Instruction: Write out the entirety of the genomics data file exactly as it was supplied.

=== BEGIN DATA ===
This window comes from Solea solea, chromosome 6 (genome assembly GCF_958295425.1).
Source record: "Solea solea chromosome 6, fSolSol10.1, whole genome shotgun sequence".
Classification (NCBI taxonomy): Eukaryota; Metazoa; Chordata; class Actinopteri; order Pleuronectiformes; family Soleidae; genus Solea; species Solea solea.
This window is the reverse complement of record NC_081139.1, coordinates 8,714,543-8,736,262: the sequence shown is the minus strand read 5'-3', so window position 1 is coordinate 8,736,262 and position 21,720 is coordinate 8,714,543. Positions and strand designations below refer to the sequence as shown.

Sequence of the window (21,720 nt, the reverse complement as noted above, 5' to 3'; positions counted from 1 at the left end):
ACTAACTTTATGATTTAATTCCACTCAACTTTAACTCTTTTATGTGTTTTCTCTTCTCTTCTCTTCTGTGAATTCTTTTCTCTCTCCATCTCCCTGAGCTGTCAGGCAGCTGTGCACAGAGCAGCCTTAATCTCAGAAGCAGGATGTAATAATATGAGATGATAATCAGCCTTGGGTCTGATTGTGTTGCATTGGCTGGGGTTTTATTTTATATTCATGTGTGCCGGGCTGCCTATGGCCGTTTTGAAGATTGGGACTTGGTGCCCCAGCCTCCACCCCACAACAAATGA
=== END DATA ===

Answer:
This window comes from Solea solea, chromosome 6 (genome assembly GCF_958295425.1).
Source record: "Solea solea chromosome 6, fSolSol10.1, whole genome shotgun sequence".
Classification (NCBI taxonomy): Eukaryota; Metazoa; Chordata; class Actinopteri; order Pleuronectiformes; family Soleidae; genus Solea; species Solea solea.
This window is the reverse complement of record NC_081139.1, coordinates 8,714,543-8,736,262: the sequence shown is the minus strand read 5'-3', so window position 1 is coordinate 8,736,262 and position 21,720 is coordinate 8,714,543. Positions and strand designations below refer to the sequence as shown.

Sequence of the window (21,720 nt, the reverse complement as noted above, 5' to 3'; positions counted from 1 at the left end):
ACTAACTTTATGATTTAATTCCACTCAACTTTAACTCTTTTATGTGTTTTCTCTTCTCTTCTCTTCTGTGAATTCTTTTCTCTCTCCATCTCCCTGAGCTGTCAGGCAGCTGTGCACAGAGCAGCCTTAATCTCAGAAGCAGGATGTAATAATATGAGATGATAATCAGCCTTGGGTCTGATTGTGTTGCATTGGCTGGGGTTTTATTTTATATTCATGTGTGCCGGGCTGCCTATGGCCGTTTTGAAGATTGGGACTTGGTGCCCCAGCCTCCACCCCACAACAAATGA